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Getting Boston's Groove On

Dance music, long a European taste, is coming to America

By Daniel M. Raper, Contributing Writer

Boston plays host to some of the world’s best DJs fairly regularly: Paul van Dyk, Timo Maas, Carl Cox and Sasha & Digweed have all played venues on Lansdowne street in the past year or so. But while each of these world-class DJs has caused plenty of interest amongst Boston clubbers, most Harvard students couldn’t be more indifferent. Harvard seems to exemplify the stereotype of American attitudes towards clubbing, that clubs mainly serve as a vehicle for getting some action and to this end, hip hop is much more effective than techno.

If you’d seen Carl Cox at Avalon on March 9 of this year, you would be forgiven for agreeing with this assessment. Not that he was a poor DJ—in fact, his driving fusion of techno, deep house and jazz influences was both sophisticated and enticing. But the crowd, for the most part, wasn’t with him and seeing people grinding to that type of music is just not right.

Last Friday’s Sasha and Digweed extravaganza at Avalon, though, was something else entirely and indicates the direction dance music must go if it’s to truly catch on in this country. The whole club had been transformed, with tribal figures, aliens and patterns around the front and back of the main stage. Carl Cox spun his magic from the balcony, where the DJ is usually located in Avalon. Sasha and Digweed, however, entrenched themselves on the main stage, surrounded by two huge screens which showed psychedelic images of hands clenching and unclenching, flowers blooming and Space Invaders images. The lights were also overwhelming, with three different rigs of colours, strobes and lasers. It was very cool even if you weren’t on ecstasy. Best of all, the dance floor was so packed with people that the only thing to do was face up to the DJs and dance.

This wasn’t grinding. There was no room for that. This was rave-like stand-on-the-spot-waving-your-arms dancing coupled with the kind of DJ worship that you find in the big clubs of Europe, and not usually found in our own Boston. When the music takes over and every single person in the club is only there to escape from everything else except the music, you begin to understand why so many people love clubbing so much. There is something extremely cathartic and uplifting about letting yourself get lost in dance music and that’s what gives it its great appeal.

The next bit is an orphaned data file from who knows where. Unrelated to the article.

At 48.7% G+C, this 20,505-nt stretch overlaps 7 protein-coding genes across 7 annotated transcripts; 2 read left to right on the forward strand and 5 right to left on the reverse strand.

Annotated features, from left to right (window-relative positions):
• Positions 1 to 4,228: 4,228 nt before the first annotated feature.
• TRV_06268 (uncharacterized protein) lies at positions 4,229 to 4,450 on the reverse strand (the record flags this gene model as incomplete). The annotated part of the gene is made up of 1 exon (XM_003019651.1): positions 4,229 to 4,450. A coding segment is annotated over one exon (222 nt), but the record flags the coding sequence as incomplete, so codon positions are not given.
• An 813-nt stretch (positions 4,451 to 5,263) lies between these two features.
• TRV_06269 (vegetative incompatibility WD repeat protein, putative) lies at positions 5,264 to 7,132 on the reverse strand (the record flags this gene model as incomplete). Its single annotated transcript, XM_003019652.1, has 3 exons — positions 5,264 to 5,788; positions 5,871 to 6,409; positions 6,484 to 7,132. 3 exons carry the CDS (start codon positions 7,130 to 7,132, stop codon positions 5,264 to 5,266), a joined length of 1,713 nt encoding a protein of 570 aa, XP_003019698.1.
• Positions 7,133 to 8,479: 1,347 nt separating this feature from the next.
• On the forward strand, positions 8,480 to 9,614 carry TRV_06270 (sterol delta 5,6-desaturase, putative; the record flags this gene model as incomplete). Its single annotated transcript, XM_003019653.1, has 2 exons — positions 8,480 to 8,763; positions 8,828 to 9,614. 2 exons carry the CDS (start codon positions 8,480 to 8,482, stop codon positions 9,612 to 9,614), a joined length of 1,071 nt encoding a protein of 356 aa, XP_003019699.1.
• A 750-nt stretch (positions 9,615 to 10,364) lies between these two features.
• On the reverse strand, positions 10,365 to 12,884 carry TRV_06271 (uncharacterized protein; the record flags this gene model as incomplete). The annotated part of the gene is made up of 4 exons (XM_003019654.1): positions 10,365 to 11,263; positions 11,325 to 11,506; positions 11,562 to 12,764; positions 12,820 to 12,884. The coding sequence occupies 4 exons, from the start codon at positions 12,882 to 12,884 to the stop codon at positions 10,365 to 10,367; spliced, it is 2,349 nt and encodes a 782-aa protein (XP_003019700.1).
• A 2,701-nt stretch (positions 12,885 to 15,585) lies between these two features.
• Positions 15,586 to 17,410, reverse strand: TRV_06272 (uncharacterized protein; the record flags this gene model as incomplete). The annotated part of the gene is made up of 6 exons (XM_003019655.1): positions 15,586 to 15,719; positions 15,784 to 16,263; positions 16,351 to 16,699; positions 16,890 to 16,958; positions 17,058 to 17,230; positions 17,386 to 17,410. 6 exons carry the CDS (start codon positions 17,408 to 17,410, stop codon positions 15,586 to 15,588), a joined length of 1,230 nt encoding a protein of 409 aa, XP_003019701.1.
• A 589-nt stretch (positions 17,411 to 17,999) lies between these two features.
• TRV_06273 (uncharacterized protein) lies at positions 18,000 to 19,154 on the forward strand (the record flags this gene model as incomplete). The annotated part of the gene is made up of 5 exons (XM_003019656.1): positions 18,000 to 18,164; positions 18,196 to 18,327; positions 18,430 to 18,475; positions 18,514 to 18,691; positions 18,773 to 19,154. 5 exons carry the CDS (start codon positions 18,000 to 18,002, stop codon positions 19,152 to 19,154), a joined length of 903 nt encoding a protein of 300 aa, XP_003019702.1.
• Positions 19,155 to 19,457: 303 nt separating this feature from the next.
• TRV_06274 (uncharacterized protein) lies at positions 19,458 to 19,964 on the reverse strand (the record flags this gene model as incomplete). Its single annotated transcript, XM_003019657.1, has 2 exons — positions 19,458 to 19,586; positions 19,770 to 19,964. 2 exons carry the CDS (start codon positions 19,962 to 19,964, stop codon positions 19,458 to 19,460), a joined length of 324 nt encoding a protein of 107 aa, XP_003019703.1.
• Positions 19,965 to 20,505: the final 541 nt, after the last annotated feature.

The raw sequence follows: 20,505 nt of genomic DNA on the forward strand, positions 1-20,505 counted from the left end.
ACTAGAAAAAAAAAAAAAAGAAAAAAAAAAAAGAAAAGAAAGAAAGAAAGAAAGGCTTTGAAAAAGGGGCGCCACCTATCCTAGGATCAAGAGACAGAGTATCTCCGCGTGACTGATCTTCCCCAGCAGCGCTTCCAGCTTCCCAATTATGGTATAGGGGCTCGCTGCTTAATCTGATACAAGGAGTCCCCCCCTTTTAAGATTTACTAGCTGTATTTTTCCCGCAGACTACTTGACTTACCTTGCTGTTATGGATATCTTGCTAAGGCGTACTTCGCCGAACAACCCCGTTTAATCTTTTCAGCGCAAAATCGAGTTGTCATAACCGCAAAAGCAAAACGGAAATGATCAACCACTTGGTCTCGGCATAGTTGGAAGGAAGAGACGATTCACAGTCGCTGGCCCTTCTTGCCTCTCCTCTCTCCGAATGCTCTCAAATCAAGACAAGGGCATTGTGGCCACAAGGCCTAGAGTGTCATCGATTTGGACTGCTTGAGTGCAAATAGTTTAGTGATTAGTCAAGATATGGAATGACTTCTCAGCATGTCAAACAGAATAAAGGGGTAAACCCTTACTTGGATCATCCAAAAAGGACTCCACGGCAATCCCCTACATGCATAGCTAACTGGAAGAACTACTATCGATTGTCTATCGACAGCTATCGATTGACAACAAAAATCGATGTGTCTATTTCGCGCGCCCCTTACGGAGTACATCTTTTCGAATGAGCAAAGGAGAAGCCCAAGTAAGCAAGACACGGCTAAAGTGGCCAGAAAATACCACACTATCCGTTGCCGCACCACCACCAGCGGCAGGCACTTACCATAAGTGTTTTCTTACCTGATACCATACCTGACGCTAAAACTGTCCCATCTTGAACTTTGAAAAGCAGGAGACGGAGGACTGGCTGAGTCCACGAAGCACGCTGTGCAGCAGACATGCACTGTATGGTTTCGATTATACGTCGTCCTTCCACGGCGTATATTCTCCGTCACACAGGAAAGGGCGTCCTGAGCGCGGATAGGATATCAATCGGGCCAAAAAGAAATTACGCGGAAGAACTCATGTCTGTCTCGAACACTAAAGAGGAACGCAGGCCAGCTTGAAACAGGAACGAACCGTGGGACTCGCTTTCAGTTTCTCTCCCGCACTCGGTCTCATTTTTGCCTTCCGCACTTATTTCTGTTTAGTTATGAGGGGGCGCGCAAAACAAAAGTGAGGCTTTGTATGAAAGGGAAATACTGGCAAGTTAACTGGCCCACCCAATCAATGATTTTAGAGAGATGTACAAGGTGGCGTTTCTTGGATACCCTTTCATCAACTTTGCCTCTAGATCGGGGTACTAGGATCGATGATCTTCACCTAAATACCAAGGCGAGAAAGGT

So can you only enjoy dance music when you’re on drugs? The simple answer is, “No, of course not.” Drugs can alter your brain chemistry so that you experience dance music differently, but apart from a few specific forms of dance music (like acid house and hardcore), dance music is not designed to be only enjoyed by the chemically enhanced.

Dance Recordings

One of the symptoms of the increasing presence of dance music on the commercial music scene is the sudden proliferation of dance albums. Not just mix albums, though these remain the most popular, but also individual DJ’s releases have blossomed in the past few years. Paul van Dyk, ATB and Timo Maas began the trend, cashing in on the explosion of trance music a few years ago, and now the dance music section in any large record store is unavoidable.

Last year’s big trend, as far as dance music goes, was the sudden popularity of chillout. What used to be a small subset of Ibiza compilation albums has blossomed into a legitimate genre. It’s the coming down, at home after a night at the club till 6am, lighting up a spliff and chilling music, but even if you don’t fit that specific description, this music is still enjoyable. It’s really Easy Listening for our generation, with slow, mellow beats and flowing melodies. Groove Armada perfected the sound on their 1999 album, Vertigo. Now, European outfits like Kinobe, St. Germain and even Gorillaz are being included on these albums.

Some, like the Global Underground series, rely on a DJ’s name to introduce the listener to newer, underground sounds of clubs. These are pretty much for only the hardcore dance enthusiasts and although there are often many hidden gems in these type of albums, they aren’t really all that enjoyable to listen to at home. A better place to start getting to know dance music, from commercial dance to hardcore deep funky house, is with the compilations by the big dance labels like Ministry of Sound. The Annuals each year compiles the best commercial dance has to offer and The Clubber’s Guide series introduces listeners to just about all the different types of dance music out there.

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